A medical anomaly had befallen a family member.  She was alone, confused, anxious.  We called 911 and learned where the responders would be taking her, as we climbed out of bed and started getting dressed to drive there ourselves.

It’s a different world at 3 a.m.  Things you think you know and recognize somehow either aren’t there anymore, or appear so different, as to cause you to shake your head in an attempt to rattle your brain cells – and the world itself – back into place.

Like the stillness.  It’s so quiet at 3 a.m.  Nothing moves, nothing feels real.  Where’s the road noise?  The neighborhood rustles?  The sound from the high school, just across the back yard?  Nothing.  Pure silence.  It’s spooky.

And the pitch blackness.  You realize, or are reminded, that the moon reflects the sun’s light and can actually cast shadows.  The stars flung across that enormous black sheet of sky truly are beautiful and amazing.

Once dressed and having gulped down a quick glass of juice, we stumbled out to the car and began the drive to the hospital, about 15 miles away.  In that entire drive, only one other vehicle shared the road with us – and that included about half the distance on a four-lane highway.  During morning rush hour, that stretch of pavement causes clogs and bottlenecks requiring at least 40 minutes to traverse.

At 3 a.m., we made it in less than 15.  But again, even as the unimpeded speed may have been appreciated, the sense of aloneness still felt disturbing somehow.  We realized we were not built to function at 3 a.m.

Parking at the Emergency entrance, we got processed through security and signed all of the required insurance forms to authorize treatment, bill the insurer, and whatever other legalisms health care relies upon today.  Walking back to the treatment bay where our patient had been placed, the nursing staff talked and hustled and bustled and did their work like this was the most normal thing in the world.  Just another day at the office.

Were they nuts?  Had they looked at the clock on the wall?  It’s the freaking middle of the night!  How can people like this function so normally?  We were like the Walking Dead, willing our legs forward, right, left, right, left, while these unbelievable professionals in their uniform blue scrubs carried on without a hitch.

After getting the initial diagnosis about our patient – nothing very serious, they would just watch her for a few hours, and if the situation did not get worse, we could get her home again – we shuffled down to the cafeteria for a bite.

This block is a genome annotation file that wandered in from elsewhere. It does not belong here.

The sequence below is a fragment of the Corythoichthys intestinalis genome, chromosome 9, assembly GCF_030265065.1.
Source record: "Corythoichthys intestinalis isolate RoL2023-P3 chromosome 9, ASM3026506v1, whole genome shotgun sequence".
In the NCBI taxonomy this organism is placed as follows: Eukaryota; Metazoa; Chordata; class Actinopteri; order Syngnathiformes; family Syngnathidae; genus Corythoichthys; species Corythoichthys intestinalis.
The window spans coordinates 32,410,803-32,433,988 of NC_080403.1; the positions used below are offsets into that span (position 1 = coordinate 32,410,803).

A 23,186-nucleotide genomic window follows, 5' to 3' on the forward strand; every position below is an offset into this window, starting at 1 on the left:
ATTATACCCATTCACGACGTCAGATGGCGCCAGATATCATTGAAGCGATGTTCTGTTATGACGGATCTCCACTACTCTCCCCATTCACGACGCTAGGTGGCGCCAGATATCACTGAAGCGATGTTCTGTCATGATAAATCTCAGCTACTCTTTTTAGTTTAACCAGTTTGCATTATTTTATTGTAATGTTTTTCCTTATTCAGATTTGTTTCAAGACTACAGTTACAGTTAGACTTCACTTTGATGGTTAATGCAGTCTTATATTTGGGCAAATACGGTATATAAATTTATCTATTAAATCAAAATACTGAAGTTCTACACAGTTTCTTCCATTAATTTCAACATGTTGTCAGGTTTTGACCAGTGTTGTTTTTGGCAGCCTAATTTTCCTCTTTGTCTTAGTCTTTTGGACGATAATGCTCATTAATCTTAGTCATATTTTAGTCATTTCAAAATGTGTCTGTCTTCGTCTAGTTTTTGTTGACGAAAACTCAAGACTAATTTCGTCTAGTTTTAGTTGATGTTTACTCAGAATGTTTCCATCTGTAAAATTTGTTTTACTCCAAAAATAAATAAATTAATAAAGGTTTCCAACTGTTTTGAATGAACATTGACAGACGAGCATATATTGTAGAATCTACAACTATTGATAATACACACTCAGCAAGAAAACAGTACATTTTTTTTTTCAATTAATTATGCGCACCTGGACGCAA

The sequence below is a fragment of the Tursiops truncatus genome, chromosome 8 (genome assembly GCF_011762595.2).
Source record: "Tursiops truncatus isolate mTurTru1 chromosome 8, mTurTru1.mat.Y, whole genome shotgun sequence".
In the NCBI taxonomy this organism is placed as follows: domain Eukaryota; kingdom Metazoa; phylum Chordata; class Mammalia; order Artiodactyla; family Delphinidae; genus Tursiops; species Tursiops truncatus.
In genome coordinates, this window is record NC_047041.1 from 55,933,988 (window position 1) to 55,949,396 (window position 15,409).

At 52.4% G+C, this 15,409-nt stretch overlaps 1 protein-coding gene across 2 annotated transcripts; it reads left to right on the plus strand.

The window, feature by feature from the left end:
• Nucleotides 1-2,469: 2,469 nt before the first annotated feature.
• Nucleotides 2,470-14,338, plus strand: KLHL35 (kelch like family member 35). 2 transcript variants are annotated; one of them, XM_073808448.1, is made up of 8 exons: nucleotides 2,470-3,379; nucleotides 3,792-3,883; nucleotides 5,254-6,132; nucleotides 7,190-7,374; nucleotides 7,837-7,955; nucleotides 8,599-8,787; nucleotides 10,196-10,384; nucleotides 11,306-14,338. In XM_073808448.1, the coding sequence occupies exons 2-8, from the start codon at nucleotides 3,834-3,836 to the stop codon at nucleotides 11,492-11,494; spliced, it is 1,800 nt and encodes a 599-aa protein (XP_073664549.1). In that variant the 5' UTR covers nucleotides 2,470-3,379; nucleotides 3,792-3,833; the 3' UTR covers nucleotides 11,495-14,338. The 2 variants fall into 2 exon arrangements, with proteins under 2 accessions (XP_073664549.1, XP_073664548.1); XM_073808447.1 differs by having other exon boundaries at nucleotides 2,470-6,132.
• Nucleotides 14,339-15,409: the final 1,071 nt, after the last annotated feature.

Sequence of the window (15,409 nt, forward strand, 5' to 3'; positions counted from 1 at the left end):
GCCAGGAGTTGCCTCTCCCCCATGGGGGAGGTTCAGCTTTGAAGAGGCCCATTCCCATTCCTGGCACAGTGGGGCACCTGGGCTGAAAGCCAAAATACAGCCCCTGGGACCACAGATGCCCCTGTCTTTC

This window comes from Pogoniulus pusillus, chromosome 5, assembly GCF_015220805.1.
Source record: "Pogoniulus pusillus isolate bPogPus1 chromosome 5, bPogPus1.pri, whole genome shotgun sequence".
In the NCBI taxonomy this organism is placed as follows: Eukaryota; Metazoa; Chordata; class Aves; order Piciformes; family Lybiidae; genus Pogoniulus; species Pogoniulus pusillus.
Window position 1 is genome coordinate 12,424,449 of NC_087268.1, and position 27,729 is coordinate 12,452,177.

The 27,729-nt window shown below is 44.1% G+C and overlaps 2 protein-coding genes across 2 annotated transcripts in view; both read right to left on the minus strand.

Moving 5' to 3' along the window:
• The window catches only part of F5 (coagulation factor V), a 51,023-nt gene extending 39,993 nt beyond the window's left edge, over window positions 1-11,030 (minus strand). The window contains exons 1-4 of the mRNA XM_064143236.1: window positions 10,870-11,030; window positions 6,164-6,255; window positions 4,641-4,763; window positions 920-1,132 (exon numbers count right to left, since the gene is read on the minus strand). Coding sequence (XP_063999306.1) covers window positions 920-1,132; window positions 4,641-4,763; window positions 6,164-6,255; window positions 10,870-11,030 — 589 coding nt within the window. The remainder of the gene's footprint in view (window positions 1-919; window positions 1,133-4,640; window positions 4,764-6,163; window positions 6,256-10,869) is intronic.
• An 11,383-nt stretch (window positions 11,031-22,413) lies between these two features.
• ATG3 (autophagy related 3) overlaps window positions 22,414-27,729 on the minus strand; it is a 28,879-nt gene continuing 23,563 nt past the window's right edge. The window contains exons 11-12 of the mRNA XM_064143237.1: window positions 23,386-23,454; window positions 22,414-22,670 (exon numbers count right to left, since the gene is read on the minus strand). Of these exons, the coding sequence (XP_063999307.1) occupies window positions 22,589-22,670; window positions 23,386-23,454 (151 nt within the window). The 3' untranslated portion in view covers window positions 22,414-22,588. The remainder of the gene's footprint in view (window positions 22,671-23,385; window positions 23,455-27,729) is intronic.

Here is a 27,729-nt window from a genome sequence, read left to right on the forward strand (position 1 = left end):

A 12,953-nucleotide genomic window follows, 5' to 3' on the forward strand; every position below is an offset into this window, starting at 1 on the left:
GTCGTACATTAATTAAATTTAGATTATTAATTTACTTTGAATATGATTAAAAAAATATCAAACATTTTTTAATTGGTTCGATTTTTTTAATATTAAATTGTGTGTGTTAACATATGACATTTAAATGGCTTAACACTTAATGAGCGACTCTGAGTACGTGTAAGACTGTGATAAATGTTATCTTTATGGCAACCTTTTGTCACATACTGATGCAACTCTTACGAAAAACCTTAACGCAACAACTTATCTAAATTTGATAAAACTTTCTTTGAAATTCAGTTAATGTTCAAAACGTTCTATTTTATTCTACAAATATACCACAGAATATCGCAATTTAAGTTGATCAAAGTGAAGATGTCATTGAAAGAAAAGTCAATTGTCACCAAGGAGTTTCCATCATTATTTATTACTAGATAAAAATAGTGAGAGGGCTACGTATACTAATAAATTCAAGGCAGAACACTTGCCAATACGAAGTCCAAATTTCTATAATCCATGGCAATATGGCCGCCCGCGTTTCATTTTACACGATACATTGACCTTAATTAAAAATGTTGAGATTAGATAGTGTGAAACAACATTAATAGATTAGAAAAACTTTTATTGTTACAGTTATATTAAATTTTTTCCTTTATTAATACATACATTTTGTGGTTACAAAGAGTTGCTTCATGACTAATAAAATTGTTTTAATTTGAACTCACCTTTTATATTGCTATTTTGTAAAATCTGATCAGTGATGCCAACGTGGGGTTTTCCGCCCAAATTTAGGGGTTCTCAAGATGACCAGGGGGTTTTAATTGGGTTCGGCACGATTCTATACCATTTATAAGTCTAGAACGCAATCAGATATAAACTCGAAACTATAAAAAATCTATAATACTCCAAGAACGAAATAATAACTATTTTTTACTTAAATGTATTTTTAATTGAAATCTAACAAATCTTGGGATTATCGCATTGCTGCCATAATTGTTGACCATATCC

It’s fascinating to watch an enormous enterprise like a major city hospital begin to open its eyes, stretch its arms, and wake up for a new day.  The cafeteria featured a lot of prepackaged cereal and a do-it-yourself bagel toaster, but the stars were two very funny, very energetic ladies whipping up eggs and bacon together.  We got a little plateful and walked into the seating area, where you could have rolled a bowling ball in any direction and not hit another human being.

Quiet and stillness, even in a hospital cafeteria.  Crazy.

Before too long, we got the all-clear and brought our patient back to her house.  By this time, the sun and the city had returned in full.  Lots more traffic in the hallways and the highways, lots more noise all around.  Life had returned to normalcy, and so had our patient.  All of which created a real sense of relief.

It’s a different world at 3 a.m.  I guess it’s good to experience it every now and again.  But, all things considered, I’d rather be asleep, thanks.

Copyright 2018 Timothy P. Hayes

The Writing Life

By Tim Hayes

You ask a seven-year-old boy in the mid-1960s what he wants to be when he grows up, and you’ll get the expected responses – baseball player, policeman, fireman, even an astronaut like Major Nelson on “I Dream of Jeannie.”

Then you ask me and get something altogether off-the-wall.  “I want to be a writer!”  Yes, I was one of THOSE kids.  The weirdo who liked playing pickup games with his friends, but avoided the invitation to humiliation that was Little League.  The one who enjoyed playing the drums, but saw it as a way to have fun and make friends, not as a real grown-up job.

No, I knew – or at least suspected strongly – from the days sitting in that linseed oiled parochial elementary classroom, that I wanted to write.  Advance the story a few years to high school, when Watergate had reached its apex.  Watching Bob Woodward and Carl Bernstein at The Washington Post systematically, methodically, carefully, responsibly, and most of all accurately document the many sins and transgressions that ultimately led to the first resignation of an American president, and I was hooked for good.